Here is something for the weekend at UCLA’s Royce Rehearsal Hall that a woman might find recognizable and riveting, and a man mystifying and perplexing.

But there is no question that both genders will find the theatrical offering of “Mouthpiece” a challenge, which if anything is the hallmark of UCLA’s Center for the Art of Performance, a  fount of the imaginative avant-garde in the ever expanding Los Angeles cultural scene,.

The production by the Center in association with Toronto’s Quote Unquote Collective  indeed was a challenge, certainly for me, a male veteran combat correspondent in the war of the sexes that has been raging since the beginning of time, and it seems as of late to be more intense, more confessional and in your face.

Therefore this review for The Local and select websites is offered with a dash of salted caution, and peppered with prejudice, and should be taken knowing that the perspective is that of my gender, which frankly has had decidedly conflicted feelings about females,

At times this has made it particularly hard for men to fathom what women are saying or meaning.  Not surprisingly as displayed in the of the play,  it has been scientifically proven that they think differently than men.

But you have to love them, or die trying.  If the circumstances are right, honorable and honest, they really can become true, sharing companions and forever engaging, for life. So you better try to pay attention to them.

If so, the madcap yet compelling “Mouthpiece” can be revealing and instructive, even if you like me cannot identify with the principal character named Cassandra. She is played in brilliant and brash tandem by two actresses, Norah Sadava and Amy Nostbakken, who also are both credited as the plays authors. .

They are Cassandra’s conscious and sub-conscious in constant dialogue with each other, as life long female friends and family are apt to be, with one interrupting the other, talking in harmony, and disharmony., bodies writhing , limbs akimbo, hands fluttering, and faces contorted.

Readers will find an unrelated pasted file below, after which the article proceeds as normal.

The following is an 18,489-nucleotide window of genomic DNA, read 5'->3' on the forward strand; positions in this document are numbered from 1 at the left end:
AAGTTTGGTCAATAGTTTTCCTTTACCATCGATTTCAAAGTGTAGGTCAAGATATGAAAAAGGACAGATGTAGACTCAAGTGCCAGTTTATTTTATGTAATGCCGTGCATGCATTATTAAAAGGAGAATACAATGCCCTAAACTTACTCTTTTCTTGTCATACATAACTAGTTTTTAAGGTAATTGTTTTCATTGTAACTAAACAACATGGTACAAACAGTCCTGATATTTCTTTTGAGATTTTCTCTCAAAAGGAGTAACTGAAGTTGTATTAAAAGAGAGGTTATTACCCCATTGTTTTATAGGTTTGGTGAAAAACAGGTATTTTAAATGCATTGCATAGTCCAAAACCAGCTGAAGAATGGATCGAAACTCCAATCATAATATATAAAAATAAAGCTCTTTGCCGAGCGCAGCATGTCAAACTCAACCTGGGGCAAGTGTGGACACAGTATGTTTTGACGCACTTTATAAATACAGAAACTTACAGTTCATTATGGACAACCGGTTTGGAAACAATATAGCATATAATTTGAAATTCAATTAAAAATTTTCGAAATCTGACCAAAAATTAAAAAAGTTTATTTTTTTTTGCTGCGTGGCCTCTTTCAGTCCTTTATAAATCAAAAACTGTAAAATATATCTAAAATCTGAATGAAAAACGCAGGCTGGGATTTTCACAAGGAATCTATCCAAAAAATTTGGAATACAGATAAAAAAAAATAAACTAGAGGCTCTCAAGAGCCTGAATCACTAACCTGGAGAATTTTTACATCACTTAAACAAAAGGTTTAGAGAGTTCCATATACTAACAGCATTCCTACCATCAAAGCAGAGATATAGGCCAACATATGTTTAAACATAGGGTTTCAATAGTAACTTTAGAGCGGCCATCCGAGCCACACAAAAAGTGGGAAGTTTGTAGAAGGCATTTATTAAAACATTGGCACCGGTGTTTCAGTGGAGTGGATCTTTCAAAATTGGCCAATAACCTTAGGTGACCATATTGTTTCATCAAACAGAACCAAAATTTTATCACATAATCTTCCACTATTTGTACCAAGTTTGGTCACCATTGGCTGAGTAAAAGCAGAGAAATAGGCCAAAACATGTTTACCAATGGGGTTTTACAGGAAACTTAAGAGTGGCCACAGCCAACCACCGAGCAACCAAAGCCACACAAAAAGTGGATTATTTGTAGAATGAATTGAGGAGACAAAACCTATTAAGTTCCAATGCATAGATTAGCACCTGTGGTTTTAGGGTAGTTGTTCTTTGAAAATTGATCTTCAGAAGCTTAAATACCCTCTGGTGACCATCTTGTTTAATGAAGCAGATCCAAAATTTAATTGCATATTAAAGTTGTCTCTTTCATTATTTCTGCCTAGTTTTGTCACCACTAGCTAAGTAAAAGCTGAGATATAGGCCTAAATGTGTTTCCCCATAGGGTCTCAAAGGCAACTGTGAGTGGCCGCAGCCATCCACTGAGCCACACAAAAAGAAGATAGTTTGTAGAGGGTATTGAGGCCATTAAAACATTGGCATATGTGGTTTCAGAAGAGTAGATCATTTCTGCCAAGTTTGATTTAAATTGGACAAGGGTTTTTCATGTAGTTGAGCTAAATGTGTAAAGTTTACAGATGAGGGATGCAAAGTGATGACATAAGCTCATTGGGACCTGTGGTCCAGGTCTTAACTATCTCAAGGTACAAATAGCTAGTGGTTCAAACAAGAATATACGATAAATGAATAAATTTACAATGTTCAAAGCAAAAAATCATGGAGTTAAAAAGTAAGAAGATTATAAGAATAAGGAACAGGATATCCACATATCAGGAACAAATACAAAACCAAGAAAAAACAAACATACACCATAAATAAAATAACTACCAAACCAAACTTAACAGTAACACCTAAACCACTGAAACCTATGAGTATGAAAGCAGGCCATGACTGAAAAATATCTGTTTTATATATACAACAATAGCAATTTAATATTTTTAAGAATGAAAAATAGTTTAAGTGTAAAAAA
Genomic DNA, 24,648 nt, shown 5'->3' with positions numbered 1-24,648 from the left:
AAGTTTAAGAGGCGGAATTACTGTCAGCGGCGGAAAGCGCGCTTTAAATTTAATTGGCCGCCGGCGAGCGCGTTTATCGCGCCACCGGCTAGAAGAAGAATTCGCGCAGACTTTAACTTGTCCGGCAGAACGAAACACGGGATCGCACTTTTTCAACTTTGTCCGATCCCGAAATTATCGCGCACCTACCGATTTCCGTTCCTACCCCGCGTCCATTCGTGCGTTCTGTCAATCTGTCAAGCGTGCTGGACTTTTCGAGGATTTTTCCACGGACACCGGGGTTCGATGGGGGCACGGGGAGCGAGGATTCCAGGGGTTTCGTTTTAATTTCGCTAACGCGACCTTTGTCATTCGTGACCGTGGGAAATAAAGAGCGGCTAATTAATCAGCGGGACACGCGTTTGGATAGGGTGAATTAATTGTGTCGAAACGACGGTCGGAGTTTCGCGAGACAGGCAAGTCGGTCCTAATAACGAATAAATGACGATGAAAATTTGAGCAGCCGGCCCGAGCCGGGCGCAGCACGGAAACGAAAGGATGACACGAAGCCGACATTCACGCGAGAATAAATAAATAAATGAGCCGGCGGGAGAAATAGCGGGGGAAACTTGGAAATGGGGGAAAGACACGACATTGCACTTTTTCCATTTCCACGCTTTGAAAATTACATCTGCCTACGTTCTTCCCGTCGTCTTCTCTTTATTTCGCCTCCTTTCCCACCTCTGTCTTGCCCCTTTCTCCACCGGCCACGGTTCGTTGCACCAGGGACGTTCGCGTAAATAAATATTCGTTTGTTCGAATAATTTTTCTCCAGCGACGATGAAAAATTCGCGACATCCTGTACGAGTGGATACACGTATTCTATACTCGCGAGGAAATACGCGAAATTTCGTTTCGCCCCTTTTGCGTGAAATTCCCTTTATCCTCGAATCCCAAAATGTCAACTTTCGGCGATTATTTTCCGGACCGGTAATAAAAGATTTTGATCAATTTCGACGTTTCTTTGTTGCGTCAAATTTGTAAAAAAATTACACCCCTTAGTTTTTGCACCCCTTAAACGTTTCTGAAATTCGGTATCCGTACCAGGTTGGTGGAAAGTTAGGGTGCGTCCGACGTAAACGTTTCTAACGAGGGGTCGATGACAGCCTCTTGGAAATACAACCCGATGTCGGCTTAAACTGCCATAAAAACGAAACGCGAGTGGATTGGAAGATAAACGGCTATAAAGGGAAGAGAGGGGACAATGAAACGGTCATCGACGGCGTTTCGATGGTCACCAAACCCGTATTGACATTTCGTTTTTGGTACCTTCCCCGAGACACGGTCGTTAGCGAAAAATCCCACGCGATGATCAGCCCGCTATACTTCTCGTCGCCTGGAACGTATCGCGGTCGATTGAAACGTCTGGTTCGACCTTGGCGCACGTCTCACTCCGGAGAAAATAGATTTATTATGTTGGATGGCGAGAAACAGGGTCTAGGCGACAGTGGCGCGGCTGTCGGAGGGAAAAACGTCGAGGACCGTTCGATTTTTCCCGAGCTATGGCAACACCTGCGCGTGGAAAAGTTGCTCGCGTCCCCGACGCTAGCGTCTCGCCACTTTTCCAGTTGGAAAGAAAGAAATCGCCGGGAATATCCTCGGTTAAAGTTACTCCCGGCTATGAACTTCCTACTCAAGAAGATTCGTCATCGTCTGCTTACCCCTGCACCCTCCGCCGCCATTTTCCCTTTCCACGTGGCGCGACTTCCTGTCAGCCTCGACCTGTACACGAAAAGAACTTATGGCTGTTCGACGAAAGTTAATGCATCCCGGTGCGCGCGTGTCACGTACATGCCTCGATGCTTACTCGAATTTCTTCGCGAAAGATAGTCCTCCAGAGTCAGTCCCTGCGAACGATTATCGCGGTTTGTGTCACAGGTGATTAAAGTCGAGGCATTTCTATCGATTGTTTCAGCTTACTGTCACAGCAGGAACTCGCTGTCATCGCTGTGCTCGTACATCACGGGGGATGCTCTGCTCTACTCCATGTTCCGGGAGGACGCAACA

We find Cassandra entwined in a large Victorian bath tub, which also serves as the action progresses as a coffin,  at first inarticulate and suffering much angst on learning that her mother has just died, and she must make the funeral arrangements and also give the eulogy.

In rambling dialogue the mother is painfully revealed as both a compliant and a strong woman, representing womankind, and Cassandra the dutiful, yet a resentful and rebelling daughter who clearly loved and respected her mother. ,

Lots of conflict there, and lots of dialogue, about the mother, to be sure, but also quite personally confessional,  perhaps to a fault as wave after wave of words wash out over the audience . Divulged in bursts is the full range of a female’s life experiences, from birth to dressing up and dating, to contending with men in a man’s world, and death. ,

Being a male, and the occasional target of derision in the play, at best I only could presume the emotions uniquely borne of a woman’s body and mind, and the compelling relationship to a mother, female to female.  But bearing witness to the lives exposed in ”Mouthpiece” was  fascinating, and exhausting, an immersive theatrical evening.  

Friday, Saturday and Sunday,,8 PM, on the UCLA campus.

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Parallel careers as an urban planner and a journalist, principally at present airing commentaries on pubic radio 99.1 KBU.FM The many arrows in my quiver have included Emmy award winning reporter/ producer for local Fox Television News, design critic for the Los Angeles Times, urban affairs reporter for The New York Times, an editor of The New York Post, contributor to various popular and professional publications, news services and broadcast outlets, including Reuters, NET, NBC, CBS, NPR and the BBC. Founding editor of the East Harlem (NY) Independent. A diversity of professional positions and consultancies in the private and public sectors, (Metro, Disney Imagineering, Howard Hughes, M. Milken, NYC Educational Construction Fund, US Comptroller of the Currency etc,) assorted academic appointments (UCLA, USC, CCNY, Art Center etc.), and always open to new challenge. And let us not forget fashioning sand castles and acting on 90210, crafting TV docs, design reviews, master plans. Books: "The Dream Deferred: People, Politics and Planning in Suburbia," "L.A. Lost and Found," an architectural history of Los Angeles, "L.A. Follies," a collection of essays, and co-author of "The New York City Handbook." Writings have appeared in academic texts, commentaries on the web, scripts for TV, and wherever, latest the Architects Newspaper, The Planning Report and Planetizen.